What effect will Brexit have on immigration?
Changes to immigration laws are likely to be one of the most significant consequences of Brexit for UK employers, especially those who rely on EU…
Changes to UK immigration laws are likely to be one of the most significant consequences of Brexit for UK employers – especially those who heavily rely on EU workers. There are currently around 3 million EU workers living and working in the UK with a substantial number of those working in London.
At this early stage, we do not know exactly what immigration changes will result from Brexit and when they will take effect. However, we outline below some of the possible options.
For UK employers it is currently very straightforward to employ EU workers and their family members. The ability to live, work and study anywhere within the EU has been an integral part of EU membership for decades, giving UK employers access to a broad and flexible labour market. Such employees do not need any sort of sponsorship or work permit. EEA workers and their family members have been able to live and work in the UK by exercising their treaty rights with relative ease. They can usually apply for permanent residence in the UK after a period of 5 years. An employer’s only obligation is to carry out right to work checks on such staff.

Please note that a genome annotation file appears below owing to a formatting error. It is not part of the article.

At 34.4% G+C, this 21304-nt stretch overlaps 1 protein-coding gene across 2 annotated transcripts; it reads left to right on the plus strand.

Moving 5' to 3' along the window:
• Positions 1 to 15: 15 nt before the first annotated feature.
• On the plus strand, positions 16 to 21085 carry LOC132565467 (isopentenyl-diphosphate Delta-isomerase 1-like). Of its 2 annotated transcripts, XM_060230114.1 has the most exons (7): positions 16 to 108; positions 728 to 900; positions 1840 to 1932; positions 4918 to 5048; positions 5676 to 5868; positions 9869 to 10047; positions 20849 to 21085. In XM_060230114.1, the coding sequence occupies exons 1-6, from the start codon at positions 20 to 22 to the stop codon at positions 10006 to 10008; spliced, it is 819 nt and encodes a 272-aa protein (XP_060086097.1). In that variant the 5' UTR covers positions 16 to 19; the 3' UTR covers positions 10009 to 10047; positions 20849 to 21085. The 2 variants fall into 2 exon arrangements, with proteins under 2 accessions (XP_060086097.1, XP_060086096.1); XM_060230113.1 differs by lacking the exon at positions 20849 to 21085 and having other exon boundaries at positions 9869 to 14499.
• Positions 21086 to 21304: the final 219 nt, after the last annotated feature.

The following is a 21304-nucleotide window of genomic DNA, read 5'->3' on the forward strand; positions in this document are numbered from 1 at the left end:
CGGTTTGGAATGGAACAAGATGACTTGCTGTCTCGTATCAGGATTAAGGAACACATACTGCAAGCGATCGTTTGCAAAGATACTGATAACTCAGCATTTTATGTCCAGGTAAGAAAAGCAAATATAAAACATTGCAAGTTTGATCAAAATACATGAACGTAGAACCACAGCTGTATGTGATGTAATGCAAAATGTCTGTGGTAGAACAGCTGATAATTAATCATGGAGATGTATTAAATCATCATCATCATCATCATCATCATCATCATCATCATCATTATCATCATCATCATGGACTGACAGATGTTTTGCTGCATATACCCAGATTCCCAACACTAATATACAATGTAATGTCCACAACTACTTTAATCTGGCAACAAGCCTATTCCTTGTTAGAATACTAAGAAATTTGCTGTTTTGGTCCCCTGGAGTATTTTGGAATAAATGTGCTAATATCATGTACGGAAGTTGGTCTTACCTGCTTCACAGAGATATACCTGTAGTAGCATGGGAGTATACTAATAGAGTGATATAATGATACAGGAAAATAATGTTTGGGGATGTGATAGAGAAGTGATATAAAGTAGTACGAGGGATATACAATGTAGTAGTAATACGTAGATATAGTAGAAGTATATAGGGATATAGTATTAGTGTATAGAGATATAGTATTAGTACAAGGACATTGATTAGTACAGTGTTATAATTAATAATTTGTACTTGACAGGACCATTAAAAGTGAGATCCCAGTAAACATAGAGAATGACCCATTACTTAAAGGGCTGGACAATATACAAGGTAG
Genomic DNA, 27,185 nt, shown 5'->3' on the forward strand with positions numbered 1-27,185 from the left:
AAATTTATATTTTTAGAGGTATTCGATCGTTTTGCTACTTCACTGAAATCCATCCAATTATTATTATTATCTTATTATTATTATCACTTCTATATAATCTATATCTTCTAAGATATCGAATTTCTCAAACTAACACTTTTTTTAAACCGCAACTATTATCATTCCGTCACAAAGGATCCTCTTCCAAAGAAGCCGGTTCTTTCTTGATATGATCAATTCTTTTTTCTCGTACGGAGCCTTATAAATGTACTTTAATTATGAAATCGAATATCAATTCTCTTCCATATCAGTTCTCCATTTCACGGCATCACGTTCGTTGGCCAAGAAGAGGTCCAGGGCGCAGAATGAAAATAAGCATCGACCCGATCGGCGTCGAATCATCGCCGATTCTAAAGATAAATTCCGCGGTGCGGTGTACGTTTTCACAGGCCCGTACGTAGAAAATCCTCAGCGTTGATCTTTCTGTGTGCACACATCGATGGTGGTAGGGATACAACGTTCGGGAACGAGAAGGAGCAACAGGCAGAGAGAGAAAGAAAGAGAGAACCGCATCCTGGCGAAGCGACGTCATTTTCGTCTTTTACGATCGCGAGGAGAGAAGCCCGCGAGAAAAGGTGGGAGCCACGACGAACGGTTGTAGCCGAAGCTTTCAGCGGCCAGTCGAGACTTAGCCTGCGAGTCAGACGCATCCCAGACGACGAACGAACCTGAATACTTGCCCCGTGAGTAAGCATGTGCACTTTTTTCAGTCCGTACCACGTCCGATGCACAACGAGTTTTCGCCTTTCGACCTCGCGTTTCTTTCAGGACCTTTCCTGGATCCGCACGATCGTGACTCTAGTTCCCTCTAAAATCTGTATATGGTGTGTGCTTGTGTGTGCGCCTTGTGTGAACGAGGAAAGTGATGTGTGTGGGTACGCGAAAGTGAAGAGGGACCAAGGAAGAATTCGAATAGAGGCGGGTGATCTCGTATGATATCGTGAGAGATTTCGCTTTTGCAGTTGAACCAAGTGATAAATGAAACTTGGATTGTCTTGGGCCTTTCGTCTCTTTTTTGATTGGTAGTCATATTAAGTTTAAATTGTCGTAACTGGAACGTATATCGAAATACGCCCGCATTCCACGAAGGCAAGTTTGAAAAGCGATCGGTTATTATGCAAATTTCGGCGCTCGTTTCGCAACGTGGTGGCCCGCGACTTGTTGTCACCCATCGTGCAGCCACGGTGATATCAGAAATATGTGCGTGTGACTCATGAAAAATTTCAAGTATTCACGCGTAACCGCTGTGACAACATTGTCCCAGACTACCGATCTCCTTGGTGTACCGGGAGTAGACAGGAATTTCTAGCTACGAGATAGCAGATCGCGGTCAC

For multinational employers with sites across Europe, transferring staff throughout Europe has been very simple to date with little planning and no paperwork needed in many cases.
Future position: some options
The position of EU workers following the UK’s exit from the EU is uncertain. It is clear that the UK will need to come to some sort of economic agreement with the EU for trade purposes but at present it is unclear what that agreement will involve.
On the one hand European leaders have been asserting that access to the single market will be conditional upon the UK continuing to recognise freedom of movement of workers. However, new Prime Minister Theresa May could still seek to negotiate a new agreement with the EU which does not recognise free movement of workers and which allows the UK to control EU migration.
Experts on European law have indicated that if the UK seeks access to the EEA (allowing the UK access to the single market) it would be extremely unlikely that the UK could do this without recognising the principle of freedom of movement of workers. This is because any one of the existing 27 member states, the European Parliament and members of the European Free Trade Area each has the right to veto any agreement that does not recognise freedom of movement. So a deal on that basis would need to be unanimous (and is therefore unlikely).
If the principle of freedom of movement is retained, there may be minimal impact for UK employers. However, as the ‘Leave’ campaign was heavily focused on controlling immigration, there may be political pressure to avoid this outcome.
If freedom of movement is not retained, then it is likely that the UK’s current immigration rules will need to be completely revamped to take account of the needs of the UK economy post Brexit.
Points-based immigration system